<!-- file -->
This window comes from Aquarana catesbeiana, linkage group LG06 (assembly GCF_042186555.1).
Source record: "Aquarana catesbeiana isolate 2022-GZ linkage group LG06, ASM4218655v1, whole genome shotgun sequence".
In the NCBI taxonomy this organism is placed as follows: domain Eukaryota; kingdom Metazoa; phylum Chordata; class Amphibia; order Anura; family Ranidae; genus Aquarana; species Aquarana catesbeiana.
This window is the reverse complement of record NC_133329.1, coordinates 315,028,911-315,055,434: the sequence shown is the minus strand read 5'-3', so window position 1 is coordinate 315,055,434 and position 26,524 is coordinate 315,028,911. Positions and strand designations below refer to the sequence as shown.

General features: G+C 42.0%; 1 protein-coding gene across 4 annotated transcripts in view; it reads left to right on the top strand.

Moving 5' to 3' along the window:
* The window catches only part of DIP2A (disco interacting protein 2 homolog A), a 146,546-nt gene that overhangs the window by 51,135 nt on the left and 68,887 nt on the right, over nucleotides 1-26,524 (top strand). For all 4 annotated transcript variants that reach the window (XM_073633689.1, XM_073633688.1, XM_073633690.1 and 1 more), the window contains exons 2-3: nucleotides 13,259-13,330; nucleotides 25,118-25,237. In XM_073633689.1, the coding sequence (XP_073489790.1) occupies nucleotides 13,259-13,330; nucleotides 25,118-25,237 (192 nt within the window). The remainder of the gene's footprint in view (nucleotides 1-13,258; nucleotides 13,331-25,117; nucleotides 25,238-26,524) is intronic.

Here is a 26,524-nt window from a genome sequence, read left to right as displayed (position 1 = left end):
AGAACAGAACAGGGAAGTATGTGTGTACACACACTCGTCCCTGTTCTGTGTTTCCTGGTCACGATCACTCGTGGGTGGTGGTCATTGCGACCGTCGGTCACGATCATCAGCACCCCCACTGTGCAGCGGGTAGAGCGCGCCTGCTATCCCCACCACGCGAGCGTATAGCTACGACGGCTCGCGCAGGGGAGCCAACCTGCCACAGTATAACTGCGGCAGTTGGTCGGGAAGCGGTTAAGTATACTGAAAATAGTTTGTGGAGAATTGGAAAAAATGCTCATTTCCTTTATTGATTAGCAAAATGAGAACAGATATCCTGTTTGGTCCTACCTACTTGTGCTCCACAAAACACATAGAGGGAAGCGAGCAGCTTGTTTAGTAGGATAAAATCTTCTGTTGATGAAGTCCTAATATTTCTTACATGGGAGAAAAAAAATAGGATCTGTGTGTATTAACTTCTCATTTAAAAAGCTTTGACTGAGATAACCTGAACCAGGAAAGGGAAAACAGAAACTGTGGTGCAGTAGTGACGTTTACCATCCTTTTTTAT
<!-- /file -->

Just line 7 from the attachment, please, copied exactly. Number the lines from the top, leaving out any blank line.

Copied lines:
* The window catches only part of DIP2A (disco interacting protein 2 homolog A), a 146,546-nt gene that overhangs the window by 51,135 nt on the left and 68,887 nt on the right, over nucleotides 1-26,524 (top strand). For all 4 annotated transcript variants that reach the window (XM_073633689.1, XM_073633688.1, XM_073633690.1 and 1 more), the window contains exons 2-3: nucleotides 13,259-13,330; nucleotides 25,118-25,237. In XM_073633689.1, the coding sequence (XP_073489790.1) occupies nucleotides 13,259-13,330; nucleotides 25,118-25,237 (192 nt within the window). The remainder of the gene's footprint in view (nucleotides 1-13,258; nucleotides 13,331-25,117; nucleotides 25,238-26,524) is intronic.